hydro plants, which doesn't save any carbon either.

    So no possible savings in carbon there, anywhere,.

    When the wind doesn't blow, they have to import shitloads of hydro from
    the interlinks, which is fine, but there isn't enough hydro to fully
    back the sodding mills up, so they end up pusging the go button on some
    gas turbine kit. And running that at part load and crap efficiency, and
    Russian gas.

    It's what happens when you let marketing dictated engineering policy
    mate. A complete balls up.

    Twas ever thus.
    The Natural Philosopher, Oct 1, 2010
  17. yes, but not nearly enough. And it doesn't save any carbon there anyway,
    because they aren't using any (much) to start with.

    So you have the position that an excess of windpower is thrown away or
    exported, subsidised heavily by the Danish consumer, and saves no
    carbon. It doesn't even generate DANISH carbon credits

    A lack of windpower causes new expensive fast start gaq turbines that
    never were used or needed before, to be swung in.

    meanwhile Denmark's base load CHP kit, which really works and is very
    efficient, would have to be replaced by something no ones invented yet,
    and a load of heatpumps that probably would require completetely new
    buildings to take advantage of the, and yet more expense.
    The Natural Philosopher, Oct 1, 2010
  18. that isn;t actually what I disputed.

    I merely noted that a surplus of windpower exported into a 100% hydro
    country saves no carbon in that country. And saves no carbon in the
    country of origin either.

    It merely displaces a cheap efficient form of carbon free energy
    (hydropower) with an expensive inefficent one (wind power) run across
    long expensive and not 100% efficient interlinks.

    It's a lose lose situation really.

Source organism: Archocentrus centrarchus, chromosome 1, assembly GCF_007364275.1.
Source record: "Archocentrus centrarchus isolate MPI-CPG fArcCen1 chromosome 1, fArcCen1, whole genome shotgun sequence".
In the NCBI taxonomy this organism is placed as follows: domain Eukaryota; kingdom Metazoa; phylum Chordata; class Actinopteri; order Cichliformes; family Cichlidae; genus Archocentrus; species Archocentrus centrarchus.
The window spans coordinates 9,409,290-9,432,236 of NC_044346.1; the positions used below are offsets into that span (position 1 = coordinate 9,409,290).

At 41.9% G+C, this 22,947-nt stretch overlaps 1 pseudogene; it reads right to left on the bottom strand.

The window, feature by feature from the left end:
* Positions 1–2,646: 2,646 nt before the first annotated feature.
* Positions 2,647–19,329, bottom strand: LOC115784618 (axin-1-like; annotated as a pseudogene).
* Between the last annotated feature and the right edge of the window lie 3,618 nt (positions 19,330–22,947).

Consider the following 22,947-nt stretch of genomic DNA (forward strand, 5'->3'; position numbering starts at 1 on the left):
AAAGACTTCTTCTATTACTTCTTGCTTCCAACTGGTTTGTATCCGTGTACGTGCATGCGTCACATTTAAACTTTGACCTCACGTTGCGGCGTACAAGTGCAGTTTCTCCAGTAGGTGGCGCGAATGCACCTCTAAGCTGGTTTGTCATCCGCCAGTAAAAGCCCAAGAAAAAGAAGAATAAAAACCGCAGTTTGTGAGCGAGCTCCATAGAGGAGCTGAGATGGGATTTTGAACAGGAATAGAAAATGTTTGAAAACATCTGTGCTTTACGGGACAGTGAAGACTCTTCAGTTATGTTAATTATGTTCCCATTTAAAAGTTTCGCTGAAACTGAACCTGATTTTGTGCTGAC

It would be nice if the hydropwer could then be used to back the
    windmills up, but there isn't enough interlink and besides, the Swedes
    and so on rather want to use it themselves, especially in dry (and
    rather windless) years.

    And don't probably see why they should turn it into pumped storage at
    their expense merely to make Danish stupidity seem less so.

    The Danes are free to make their electricity only 4 times as expensive
    as they need be, and rent a bit of Sweden to build a measly couple of
    gigawatts pumped if they want, I suppose, and their two billion Euro
    interconncetor to it, but it's not the Swedes problem, really it's not.
    The Natural Philosopher, Oct 1, 2010
  19. John

    Lyndsay Guest

    TNP, wonderful!
    We will discuss tomorrow face to face!

    Lyndsay, Oct 1, 2010
  20. John

    Lyndsay Guest

    I am running this bit of excellent kit
    (Cambridge company)
    for just £29, an AC clamp around the electricity in my house is sent
    to web browser.
    I guess I have knocked off 10 to 20% of elect bill just seeing
    It's also good when I'm away from home and can spot what's happening
    in my house, e.g. daughter getting up.
    Kitchen activity, e.g. kettle on, oven, dishwasher. If my Mum had one
    I would know Mum was safe and active at home.

    Highly recommended (I have no association with the company)
    Lyndsay, Oct 1, 2010
    1. Advertisements

Ask a Question

Want to reply to this thread or ask your own question?

You'll need to choose a username for the site, which only take a couple of moments (here). After that, you can post your question and our members will help you out.